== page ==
It's that time of year -- you walk outside only to run into a swarm of flying insects. Not flies, not gnats, but ... ants? Ants have wings?
Yep, throughout the spring, summer, and even into the fall for some species, male drone and female queen ants have wings and are flying voraciously in pursuit of a mate. They won't last long however, as they have a very short lifespan -- few of these winged ants will make it beyond a week or two, and an extremely low percentage actually make it all the way to mate -- most are eaten by birds or other predators who love this annual snack. And it's even worse for the males, because once they finally find a female with which to mate, they die.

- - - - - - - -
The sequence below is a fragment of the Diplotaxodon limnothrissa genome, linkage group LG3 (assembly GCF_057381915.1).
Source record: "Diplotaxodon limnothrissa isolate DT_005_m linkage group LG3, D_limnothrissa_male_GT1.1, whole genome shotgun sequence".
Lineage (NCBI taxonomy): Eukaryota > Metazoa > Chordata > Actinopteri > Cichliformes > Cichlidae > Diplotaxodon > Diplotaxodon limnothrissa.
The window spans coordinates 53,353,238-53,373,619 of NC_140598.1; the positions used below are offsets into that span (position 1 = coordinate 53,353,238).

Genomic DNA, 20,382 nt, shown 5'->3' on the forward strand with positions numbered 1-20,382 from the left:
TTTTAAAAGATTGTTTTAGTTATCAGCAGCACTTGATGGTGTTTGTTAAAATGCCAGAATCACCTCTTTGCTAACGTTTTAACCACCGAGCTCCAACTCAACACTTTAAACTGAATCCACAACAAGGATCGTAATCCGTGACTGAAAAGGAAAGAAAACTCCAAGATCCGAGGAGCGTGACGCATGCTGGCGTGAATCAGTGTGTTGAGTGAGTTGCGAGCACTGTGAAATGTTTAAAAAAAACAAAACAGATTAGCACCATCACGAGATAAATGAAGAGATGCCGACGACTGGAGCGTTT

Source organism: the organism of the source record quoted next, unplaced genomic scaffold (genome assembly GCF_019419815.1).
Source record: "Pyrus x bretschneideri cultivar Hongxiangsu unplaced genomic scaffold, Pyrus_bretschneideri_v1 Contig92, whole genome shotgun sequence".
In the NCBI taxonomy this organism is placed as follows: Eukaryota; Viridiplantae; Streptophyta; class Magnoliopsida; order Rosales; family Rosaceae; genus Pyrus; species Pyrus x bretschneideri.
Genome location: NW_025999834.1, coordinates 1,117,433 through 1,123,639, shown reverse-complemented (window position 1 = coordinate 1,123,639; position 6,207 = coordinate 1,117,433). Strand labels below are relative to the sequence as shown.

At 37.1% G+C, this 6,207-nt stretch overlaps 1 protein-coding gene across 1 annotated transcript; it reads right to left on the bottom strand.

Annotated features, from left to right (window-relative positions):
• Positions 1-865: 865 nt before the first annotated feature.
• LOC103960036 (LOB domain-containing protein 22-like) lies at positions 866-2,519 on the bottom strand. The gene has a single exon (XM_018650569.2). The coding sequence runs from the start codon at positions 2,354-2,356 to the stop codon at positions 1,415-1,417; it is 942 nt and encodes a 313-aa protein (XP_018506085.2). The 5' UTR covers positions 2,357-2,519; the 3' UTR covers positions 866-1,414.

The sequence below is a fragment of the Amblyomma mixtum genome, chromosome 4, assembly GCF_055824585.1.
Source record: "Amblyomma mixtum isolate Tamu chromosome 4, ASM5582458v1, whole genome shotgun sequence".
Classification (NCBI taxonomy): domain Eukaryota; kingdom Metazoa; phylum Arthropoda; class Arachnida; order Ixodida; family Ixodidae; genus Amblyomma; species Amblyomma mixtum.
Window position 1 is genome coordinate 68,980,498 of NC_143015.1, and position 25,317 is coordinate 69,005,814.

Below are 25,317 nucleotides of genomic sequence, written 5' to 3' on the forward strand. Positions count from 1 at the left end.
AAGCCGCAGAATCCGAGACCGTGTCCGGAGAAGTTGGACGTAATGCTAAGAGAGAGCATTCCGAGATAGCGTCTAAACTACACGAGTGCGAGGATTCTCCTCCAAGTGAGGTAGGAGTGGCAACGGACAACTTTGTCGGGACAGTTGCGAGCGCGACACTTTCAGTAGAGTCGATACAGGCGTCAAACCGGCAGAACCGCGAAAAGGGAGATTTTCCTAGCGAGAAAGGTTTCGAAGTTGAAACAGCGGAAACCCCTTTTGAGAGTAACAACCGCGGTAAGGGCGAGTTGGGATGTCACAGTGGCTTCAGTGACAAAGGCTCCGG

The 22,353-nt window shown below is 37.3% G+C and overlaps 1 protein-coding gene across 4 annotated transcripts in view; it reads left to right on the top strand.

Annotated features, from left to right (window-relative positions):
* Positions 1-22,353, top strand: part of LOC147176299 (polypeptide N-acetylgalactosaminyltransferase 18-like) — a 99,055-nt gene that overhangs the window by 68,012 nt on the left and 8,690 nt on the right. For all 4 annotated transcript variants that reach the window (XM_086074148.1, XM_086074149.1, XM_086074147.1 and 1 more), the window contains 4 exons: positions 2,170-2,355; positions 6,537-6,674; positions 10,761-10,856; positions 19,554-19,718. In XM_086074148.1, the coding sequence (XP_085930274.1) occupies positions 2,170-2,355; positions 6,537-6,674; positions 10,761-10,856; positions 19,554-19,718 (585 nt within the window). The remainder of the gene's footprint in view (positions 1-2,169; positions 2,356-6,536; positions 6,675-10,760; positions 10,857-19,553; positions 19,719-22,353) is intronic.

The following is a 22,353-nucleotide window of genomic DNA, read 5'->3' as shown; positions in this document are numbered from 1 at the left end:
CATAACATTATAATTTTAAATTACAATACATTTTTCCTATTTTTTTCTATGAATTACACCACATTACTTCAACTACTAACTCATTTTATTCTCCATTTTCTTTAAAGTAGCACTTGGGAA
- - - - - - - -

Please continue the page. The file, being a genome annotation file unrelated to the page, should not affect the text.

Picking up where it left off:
For the females, it's their one chance to mate then breed to start a new colony and become its queen. In some species, they will share the rule, but whether a colonies lone or multiple queen, once she breeds, she will be waited on hand and foot, and fed by the ant workers.
Not all ant species fly to mate however. Some simply mate within the nest then walk with their brood to a new location to start a new colony.
So next time you walk - or run - into a swarm of flying ants, you'll know ... the rest of the story.
Photo by Luís Flávio Loureiro dos Santos